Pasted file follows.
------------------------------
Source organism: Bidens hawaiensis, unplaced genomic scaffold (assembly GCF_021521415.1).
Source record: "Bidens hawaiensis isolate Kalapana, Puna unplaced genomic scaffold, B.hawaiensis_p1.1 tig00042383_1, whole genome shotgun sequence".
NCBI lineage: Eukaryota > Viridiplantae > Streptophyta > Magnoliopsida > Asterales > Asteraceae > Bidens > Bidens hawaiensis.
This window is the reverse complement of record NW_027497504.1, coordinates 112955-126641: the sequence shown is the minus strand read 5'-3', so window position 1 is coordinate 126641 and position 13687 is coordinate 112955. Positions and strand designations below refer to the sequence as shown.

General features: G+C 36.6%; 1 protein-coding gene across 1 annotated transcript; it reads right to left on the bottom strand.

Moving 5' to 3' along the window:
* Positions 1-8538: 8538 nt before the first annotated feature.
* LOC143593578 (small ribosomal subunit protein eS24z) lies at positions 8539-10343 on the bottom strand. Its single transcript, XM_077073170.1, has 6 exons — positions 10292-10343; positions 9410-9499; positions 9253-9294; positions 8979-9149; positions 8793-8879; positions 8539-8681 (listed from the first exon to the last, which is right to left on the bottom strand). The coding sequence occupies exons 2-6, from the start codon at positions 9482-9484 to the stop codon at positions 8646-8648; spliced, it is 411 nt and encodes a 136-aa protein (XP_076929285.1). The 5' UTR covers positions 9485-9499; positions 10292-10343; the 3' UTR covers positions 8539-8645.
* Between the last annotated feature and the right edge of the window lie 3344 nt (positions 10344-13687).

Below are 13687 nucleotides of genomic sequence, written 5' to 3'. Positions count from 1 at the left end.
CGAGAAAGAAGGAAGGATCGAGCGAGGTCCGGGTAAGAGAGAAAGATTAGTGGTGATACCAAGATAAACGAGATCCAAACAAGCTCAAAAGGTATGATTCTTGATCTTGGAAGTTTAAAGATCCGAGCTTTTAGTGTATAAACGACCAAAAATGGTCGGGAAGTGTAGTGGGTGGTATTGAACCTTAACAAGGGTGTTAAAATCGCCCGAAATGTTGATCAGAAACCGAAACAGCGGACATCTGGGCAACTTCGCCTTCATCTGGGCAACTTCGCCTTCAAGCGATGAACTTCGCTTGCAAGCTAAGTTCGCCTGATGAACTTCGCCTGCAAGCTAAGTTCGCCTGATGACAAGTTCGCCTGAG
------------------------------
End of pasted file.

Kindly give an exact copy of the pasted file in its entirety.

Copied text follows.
Source organism: Bidens hawaiensis, unplaced genomic scaffold (assembly GCF_021521415.1).
Source record: "Bidens hawaiensis isolate Kalapana, Puna unplaced genomic scaffold, B.hawaiensis_p1.1 tig00042383_1, whole genome shotgun sequence".
NCBI lineage: Eukaryota > Viridiplantae > Streptophyta > Magnoliopsida > Asterales > Asteraceae > Bidens > Bidens hawaiensis.
This window is the reverse complement of record NW_027497504.1, coordinates 112955-126641: the sequence shown is the minus strand read 5'-3', so window position 1 is coordinate 126641 and position 13687 is coordinate 112955. Positions and strand designations below refer to the sequence as shown.

General features: G+C 36.6%; 1 protein-coding gene across 1 annotated transcript; it reads right to left on the bottom strand.

Moving 5' to 3' along the window:
* Positions 1-8538: 8538 nt before the first annotated feature.
* LOC143593578 (small ribosomal subunit protein eS24z) lies at positions 8539-10343 on the bottom strand. Its single transcript, XM_077073170.1, has 6 exons — positions 10292-10343; positions 9410-9499; positions 9253-9294; positions 8979-9149; positions 8793-8879; positions 8539-8681 (listed from the first exon to the last, which is right to left on the bottom strand). The coding sequence occupies exons 2-6, from the start codon at positions 9482-9484 to the stop codon at positions 8646-8648; spliced, it is 411 nt and encodes a 136-aa protein (XP_076929285.1). The 5' UTR covers positions 9485-9499; positions 10292-10343; the 3' UTR covers positions 8539-8645.
* Between the last annotated feature and the right edge of the window lie 3344 nt (positions 10344-13687).

Below are 13687 nucleotides of genomic sequence, written 5' to 3'. Positions count from 1 at the left end.
CGAGAAAGAAGGAAGGATCGAGCGAGGTCCGGGTAAGAGAGAAAGATTAGTGGTGATACCAAGATAAACGAGATCCAAACAAGCTCAAAAGGTATGATTCTTGATCTTGGAAGTTTAAAGATCCGAGCTTTTAGTGTATAAACGACCAAAAATGGTCGGGAAGTGTAGTGGGTGGTATTGAACCTTAACAAGGGTGTTAAAATCGCCCGAAATGTTGATCAGAAACCGAAACAGCGGACATCTGGGCAACTTCGCCTTCATCTGGGCAACTTCGCCTTCAAGCGATGAACTTCGCTTGCAAGCTAAGTTCGCCTGATGAACTTCGCCTGCAAGCTAAGTTCGCCTGATGACAAGTTCGCCTGAG